Bitcoin has garnered substantial attention and sparked numerous debates through each of its bull and bear cycles. One of the most common criticisms against Bitcoin is its extreme volatility.
Detractors question how something with such price instability can function as a viable form of money. In this post, we aim to dive into this issue and shed light on the underlying dynamics of Bitcoin's volatility. By examining its supply schedule, historical performance, and risk-adjusted returns, we can better understand the role volatility plays in Bitcoin's adoption and the justification for its potential as the future of money.
The Perception of Stability:
In today’s society, money is often associated with stability. Fiat currencies, such as the USD, are typically seen as stable in the short term, despite inevitable long-term depreciation. However, stability should not be solely judged based on exchange rate fluctuations. Fundamental factors underlying different monetary systems must also be considered.
The popular meme "1 BTC = 1 BTC" encapsulates the essence of Bitcoin's fundamental value proposition. It serves as a stark reminder that Bitcoin's supply is not subject to arbitrary manipulations or inflationary pressures. Unlike traditional assets, where the supply schedules can be altered or expanded at will, Bitcoin's monetary supply remains fixed and immutable to changes in space and time.
Contrasting Monetary Supply Schedules:
The monetary supply schedule of fiat currencies, including the USD, exhibits sporadic growth patterns that can be exponential and highly volatile.
In stark contrast, Bitcoin's supply schedule is highly predictable, characterized by an exponential decrease in growth rate, leading to stability over time.
This predictable and controlled supply distribution forms the bedrock of Bitcoin's value proposition. No matter how much time, energy, and resources are invested in mining more Bitcoin there will never be more than 21,000,000 BTC and the supply schedule cannot change.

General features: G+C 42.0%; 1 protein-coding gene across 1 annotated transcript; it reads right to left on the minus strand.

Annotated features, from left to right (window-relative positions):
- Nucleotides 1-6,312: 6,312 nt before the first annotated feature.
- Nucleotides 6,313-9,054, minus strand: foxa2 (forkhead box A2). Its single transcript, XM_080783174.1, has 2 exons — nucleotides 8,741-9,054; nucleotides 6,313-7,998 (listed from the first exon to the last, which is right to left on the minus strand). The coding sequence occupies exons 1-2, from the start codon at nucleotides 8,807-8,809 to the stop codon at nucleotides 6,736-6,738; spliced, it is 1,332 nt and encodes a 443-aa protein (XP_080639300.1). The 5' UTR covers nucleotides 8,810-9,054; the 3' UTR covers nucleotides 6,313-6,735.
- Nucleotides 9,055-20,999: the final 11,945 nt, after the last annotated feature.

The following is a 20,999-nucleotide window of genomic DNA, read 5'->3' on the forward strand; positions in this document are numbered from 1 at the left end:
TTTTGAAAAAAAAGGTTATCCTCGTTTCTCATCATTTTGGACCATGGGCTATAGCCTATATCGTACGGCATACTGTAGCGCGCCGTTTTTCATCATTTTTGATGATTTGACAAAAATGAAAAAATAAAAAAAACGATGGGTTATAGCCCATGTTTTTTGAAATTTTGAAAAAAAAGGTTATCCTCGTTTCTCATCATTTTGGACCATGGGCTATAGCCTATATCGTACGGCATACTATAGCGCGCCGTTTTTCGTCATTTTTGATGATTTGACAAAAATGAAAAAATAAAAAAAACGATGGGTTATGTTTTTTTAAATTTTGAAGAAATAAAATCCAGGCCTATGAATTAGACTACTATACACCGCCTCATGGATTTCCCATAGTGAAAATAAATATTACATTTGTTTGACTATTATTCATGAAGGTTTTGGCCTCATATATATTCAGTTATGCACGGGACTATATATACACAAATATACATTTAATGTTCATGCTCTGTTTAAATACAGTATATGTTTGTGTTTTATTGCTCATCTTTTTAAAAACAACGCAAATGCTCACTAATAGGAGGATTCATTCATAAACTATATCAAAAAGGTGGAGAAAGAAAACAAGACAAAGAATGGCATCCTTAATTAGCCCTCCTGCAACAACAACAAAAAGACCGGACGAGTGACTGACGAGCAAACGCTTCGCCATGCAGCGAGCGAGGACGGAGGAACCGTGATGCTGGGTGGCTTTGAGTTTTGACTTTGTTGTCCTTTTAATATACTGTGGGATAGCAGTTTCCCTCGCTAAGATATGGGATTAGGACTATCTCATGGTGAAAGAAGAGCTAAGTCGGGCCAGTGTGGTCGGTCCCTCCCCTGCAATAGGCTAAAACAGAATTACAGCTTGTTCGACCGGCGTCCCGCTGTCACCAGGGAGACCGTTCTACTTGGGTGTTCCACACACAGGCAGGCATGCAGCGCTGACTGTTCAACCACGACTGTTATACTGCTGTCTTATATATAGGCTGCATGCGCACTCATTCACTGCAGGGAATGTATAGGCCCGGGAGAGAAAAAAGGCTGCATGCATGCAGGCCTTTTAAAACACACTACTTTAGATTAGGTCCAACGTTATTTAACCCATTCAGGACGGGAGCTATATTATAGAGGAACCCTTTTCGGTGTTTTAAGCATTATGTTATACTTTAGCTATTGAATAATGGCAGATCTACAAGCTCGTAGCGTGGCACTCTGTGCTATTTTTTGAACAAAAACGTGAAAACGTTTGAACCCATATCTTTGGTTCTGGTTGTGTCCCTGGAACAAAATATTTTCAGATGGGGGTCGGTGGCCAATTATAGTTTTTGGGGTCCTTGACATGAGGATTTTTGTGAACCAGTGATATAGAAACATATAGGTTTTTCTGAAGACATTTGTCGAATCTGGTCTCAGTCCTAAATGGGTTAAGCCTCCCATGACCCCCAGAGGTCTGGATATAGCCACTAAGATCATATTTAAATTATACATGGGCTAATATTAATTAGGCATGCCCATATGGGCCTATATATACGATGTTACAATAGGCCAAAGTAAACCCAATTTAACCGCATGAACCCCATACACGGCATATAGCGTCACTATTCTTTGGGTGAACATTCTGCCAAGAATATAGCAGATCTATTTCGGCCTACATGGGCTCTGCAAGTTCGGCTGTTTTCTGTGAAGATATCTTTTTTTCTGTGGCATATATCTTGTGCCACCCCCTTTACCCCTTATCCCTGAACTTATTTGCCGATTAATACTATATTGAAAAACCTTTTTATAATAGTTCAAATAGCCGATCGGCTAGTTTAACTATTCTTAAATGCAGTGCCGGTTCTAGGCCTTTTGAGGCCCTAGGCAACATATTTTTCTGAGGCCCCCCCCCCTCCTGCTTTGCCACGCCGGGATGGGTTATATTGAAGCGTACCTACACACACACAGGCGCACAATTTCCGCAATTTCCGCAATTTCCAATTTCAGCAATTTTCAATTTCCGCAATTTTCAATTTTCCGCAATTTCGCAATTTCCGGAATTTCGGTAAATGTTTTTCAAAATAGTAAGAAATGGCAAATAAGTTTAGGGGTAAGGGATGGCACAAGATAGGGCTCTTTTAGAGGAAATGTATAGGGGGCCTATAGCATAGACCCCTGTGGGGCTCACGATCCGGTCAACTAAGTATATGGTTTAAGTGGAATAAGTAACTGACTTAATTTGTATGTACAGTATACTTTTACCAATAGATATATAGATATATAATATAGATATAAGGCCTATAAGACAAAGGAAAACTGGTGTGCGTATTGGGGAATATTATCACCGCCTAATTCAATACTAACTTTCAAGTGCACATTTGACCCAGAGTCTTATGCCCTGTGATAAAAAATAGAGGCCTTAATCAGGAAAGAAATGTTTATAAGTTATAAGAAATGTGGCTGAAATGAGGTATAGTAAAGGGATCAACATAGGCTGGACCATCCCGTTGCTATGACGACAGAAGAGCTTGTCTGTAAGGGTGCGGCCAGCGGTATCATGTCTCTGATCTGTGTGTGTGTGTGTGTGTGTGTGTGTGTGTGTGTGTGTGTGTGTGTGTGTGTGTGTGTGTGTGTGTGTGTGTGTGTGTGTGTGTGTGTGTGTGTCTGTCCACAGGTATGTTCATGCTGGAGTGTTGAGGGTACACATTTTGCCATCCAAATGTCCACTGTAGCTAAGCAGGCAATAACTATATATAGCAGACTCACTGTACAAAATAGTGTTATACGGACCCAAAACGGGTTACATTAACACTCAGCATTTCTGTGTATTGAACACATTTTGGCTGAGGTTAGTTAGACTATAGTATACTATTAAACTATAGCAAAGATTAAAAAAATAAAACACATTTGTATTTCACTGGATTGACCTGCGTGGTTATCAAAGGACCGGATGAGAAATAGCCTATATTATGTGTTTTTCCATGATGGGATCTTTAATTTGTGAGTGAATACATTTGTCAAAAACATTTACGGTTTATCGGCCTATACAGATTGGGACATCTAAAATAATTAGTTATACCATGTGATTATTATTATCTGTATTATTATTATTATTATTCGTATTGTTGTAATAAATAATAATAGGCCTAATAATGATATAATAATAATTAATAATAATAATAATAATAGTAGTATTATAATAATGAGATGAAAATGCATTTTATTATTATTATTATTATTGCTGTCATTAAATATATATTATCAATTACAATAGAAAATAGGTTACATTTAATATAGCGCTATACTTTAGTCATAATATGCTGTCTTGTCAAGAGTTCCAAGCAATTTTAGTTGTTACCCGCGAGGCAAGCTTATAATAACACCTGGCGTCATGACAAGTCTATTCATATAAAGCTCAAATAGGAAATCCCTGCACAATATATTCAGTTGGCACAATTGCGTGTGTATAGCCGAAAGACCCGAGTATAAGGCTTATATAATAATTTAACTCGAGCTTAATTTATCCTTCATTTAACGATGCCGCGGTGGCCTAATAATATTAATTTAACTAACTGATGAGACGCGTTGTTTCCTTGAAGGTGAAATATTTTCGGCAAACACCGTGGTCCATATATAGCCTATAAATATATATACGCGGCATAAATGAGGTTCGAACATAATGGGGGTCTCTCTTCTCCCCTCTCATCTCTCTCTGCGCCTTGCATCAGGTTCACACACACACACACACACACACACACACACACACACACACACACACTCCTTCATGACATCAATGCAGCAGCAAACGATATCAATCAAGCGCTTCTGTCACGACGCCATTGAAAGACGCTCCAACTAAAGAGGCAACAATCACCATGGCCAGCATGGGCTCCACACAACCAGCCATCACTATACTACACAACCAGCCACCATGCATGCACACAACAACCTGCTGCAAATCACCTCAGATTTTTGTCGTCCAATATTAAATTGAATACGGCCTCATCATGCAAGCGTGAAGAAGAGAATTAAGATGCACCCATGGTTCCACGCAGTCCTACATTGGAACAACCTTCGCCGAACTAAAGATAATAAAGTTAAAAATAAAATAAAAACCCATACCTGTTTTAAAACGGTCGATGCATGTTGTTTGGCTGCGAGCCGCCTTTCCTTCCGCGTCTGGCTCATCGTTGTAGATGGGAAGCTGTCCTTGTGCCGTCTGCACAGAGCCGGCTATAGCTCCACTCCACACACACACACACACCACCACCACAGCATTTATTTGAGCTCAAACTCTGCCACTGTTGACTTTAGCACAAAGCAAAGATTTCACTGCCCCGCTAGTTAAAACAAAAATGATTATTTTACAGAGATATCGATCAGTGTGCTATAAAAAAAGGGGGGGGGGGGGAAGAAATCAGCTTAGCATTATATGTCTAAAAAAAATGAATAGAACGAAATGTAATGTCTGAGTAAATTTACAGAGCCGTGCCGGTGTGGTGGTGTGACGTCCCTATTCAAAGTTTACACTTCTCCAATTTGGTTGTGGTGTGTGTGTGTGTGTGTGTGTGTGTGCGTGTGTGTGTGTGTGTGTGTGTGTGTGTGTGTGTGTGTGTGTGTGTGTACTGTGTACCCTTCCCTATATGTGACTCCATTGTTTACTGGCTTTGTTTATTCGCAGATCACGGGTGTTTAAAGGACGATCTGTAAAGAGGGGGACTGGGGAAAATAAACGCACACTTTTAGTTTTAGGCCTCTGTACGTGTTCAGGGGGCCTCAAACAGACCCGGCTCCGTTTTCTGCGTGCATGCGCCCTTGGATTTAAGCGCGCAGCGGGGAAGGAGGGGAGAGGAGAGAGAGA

Explaining Bitcoin's Volatility:
Despite having a stable and predictable supply schedule, Bitcoin remains subject to extreme price volatility. In the short term this may appear like random noise, however in the long term this volatility can be primarily attributed to its rapid and exponential global adoption. Over the past 13 years, Bitcoin has consistently been the best-performing asset on Earth, experiencing dramatic price surges. However, it is essential to note that occasional significant price drops, such as 70%, often follow substantial previous increases over 1,500%.
NYDIG’s compiled table of historical quarterly returns for Bitcoin showcases the remarkable nature of its bull runs. Notable periods include 2013, 2017, and the 2020-2021 surge. During these times, Bitcoin outperformed all other asset classes by a significant margin. Investors experienced unparalleled growth and witnessed the true potential of Bitcoin as savings technology.
However, it is crucial to acknowledge that after each bull run, Bitcoin faced substantial price corrections. Examining specific instances, such as 2014, 2018, and 2022, we observe significant declines of 56.1%, 73.0%, and 63.9%, respectively. These periods were undoubtedly challenging for Bitcoin holders, as prices retraced from their previous all-time highs.
Despite the sharp declines experienced during bear markets, it is essential to consider Bitcoin's growth trajectory from its previous bear market low. Surprisingly, even after each dramatic fall, Bitcoin's value remained multiple times higher than its previous bear market low. This phenomenon highlights the underlying strength and resilience of Bitcoin as an asset class, with potential for substantial returns over the long term.
Evaluating Risk-Adjusted Returns:
To assess the relationship between volatility and returns, the finance world relies on metrics like the Sharpe ratio, which measures risk-adjusted returns. When considering a 4-year investment duration, Bitcoin has historically exhibited one of the highest Sharpe ratios among all global asset classes.
This indicates that Bitcoin's returns have justified its extreme volatility, offering investors a favorable risk-reward tradeoff.
The Role of Volatility in Bitcoin Adoption:
Volatility has played a pivotal role in driving Bitcoin's adoption. Bull markets, characterized by extreme price surges, capture widespread attention and draw the interest of investors, speculators, academics, and the general public. These periods stimulate curiosity and incentivize individuals to learn more about Bitcoin.
Conversely, bear markets, marked by significant price declines, eliminate overleveraged holders, those lacking conviction, and weak miners. Such market corrections create opportunities for new entrants to achieve substantial returns during subsequent bull markets.
Bitcoin's extreme volatility has been a subject of scrutiny and skepticism. However, by examining the fundamentals and historical performance, we can discern a deeper understanding of its value proposition. Bitcoin's stable and predictable supply schedule, coupled with its risk-adjusted returns, offers a compelling justification for its volatility. Moreover, volatility has played a critical role in fueling Bitcoin's global adoption, attracting both keen interest and fostering market resilience. As Bitcoin continues to mature, its potential to redefine money remains undeniable, making it a captivating asset for investors and a transformative force in the financial landscape.